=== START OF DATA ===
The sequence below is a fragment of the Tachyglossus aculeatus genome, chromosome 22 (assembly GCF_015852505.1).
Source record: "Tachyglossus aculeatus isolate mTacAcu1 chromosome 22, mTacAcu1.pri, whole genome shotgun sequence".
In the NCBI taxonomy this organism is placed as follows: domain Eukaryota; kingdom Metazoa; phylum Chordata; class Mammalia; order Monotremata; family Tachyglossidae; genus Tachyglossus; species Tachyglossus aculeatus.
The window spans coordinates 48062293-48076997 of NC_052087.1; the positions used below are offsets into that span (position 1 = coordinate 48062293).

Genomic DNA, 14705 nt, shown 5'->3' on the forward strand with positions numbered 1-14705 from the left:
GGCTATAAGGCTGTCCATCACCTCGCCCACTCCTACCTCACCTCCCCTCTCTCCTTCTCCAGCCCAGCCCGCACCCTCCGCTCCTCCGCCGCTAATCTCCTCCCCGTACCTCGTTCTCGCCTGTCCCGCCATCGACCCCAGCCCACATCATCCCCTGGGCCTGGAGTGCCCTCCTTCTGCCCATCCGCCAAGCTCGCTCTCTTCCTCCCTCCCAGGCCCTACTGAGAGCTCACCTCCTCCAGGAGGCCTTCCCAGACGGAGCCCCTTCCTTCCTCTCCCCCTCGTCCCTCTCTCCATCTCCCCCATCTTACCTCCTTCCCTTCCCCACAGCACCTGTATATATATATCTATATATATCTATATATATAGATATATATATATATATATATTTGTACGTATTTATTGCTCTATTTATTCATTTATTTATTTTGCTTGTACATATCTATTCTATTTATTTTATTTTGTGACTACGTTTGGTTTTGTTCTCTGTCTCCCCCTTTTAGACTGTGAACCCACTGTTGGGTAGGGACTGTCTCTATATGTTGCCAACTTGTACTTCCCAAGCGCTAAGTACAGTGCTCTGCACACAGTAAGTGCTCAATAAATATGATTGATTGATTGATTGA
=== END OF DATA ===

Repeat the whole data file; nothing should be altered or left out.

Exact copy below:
The sequence below is a fragment of the Tachyglossus aculeatus genome, chromosome 22 (assembly GCF_015852505.1).
Source record: "Tachyglossus aculeatus isolate mTacAcu1 chromosome 22, mTacAcu1.pri, whole genome shotgun sequence".
In the NCBI taxonomy this organism is placed as follows: domain Eukaryota; kingdom Metazoa; phylum Chordata; class Mammalia; order Monotremata; family Tachyglossidae; genus Tachyglossus; species Tachyglossus aculeatus.
The window spans coordinates 48062293-48076997 of NC_052087.1; the positions used below are offsets into that span (position 1 = coordinate 48062293).

Genomic DNA, 14705 nt, shown 5'->3' on the forward strand with positions numbered 1-14705 from the left:
GGCTATAAGGCTGTCCATCACCTCGCCCACTCCTACCTCACCTCCCCTCTCTCCTTCTCCAGCCCAGCCCGCACCCTCCGCTCCTCCGCCGCTAATCTCCTCCCCGTACCTCGTTCTCGCCTGTCCCGCCATCGACCCCAGCCCACATCATCCCCTGGGCCTGGAGTGCCCTCCTTCTGCCCATCCGCCAAGCTCGCTCTCTTCCTCCCTCCCAGGCCCTACTGAGAGCTCACCTCCTCCAGGAGGCCTTCCCAGACGGAGCCCCTTCCTTCCTCTCCCCCTCGTCCCTCTCTCCATCTCCCCCATCTTACCTCCTTCCCTTCCCCACAGCACCTGTATATATATATCTATATATATCTATATATATAGATATATATATATATATATATTTGTACGTATTTATTGCTCTATTTATTCATTTATTTATTTTGCTTGTACATATCTATTCTATTTATTTTATTTTGTGACTACGTTTGGTTTTGTTCTCTGTCTCCCCCTTTTAGACTGTGAACCCACTGTTGGGTAGGGACTGTCTCTATATGTTGCCAACTTGTACTTCCCAAGCGCTAAGTACAGTGCTCTGCACACAGTAAGTGCTCAATAAATATGATTGATTGATTGATTGA